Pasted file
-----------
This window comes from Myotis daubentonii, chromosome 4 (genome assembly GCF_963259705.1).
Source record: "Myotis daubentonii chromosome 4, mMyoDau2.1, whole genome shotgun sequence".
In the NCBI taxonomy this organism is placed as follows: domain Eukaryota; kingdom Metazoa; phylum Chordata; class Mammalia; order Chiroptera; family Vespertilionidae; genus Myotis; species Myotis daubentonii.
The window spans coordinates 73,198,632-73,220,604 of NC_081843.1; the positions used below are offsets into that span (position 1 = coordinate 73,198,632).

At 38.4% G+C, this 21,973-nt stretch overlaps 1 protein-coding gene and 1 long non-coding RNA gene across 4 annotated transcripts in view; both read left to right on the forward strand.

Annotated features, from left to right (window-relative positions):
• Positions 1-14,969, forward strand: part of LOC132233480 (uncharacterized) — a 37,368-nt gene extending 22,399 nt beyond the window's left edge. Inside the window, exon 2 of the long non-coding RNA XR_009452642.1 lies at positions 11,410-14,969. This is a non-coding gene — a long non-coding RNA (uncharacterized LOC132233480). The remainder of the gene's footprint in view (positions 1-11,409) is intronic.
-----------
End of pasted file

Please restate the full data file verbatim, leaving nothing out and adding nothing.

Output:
This window comes from Myotis daubentonii, chromosome 4 (genome assembly GCF_963259705.1).
Source record: "Myotis daubentonii chromosome 4, mMyoDau2.1, whole genome shotgun sequence".
In the NCBI taxonomy this organism is placed as follows: domain Eukaryota; kingdom Metazoa; phylum Chordata; class Mammalia; order Chiroptera; family Vespertilionidae; genus Myotis; species Myotis daubentonii.
The window spans coordinates 73,198,632-73,220,604 of NC_081843.1; the positions used below are offsets into that span (position 1 = coordinate 73,198,632).

At 38.4% G+C, this 21,973-nt stretch overlaps 1 protein-coding gene and 1 long non-coding RNA gene across 4 annotated transcripts in view; both read left to right on the forward strand.

Annotated features, from left to right (window-relative positions):
• Positions 1-14,969, forward strand: part of LOC132233480 (uncharacterized) — a 37,368-nt gene extending 22,399 nt beyond the window's left edge. Inside the window, exon 2 of the long non-coding RNA XR_009452642.1 lies at positions 11,410-14,969. This is a non-coding gene — a long non-coding RNA (uncharacterized LOC132233480). The remainder of the gene's footprint in view (positions 1-11,409) is intronic.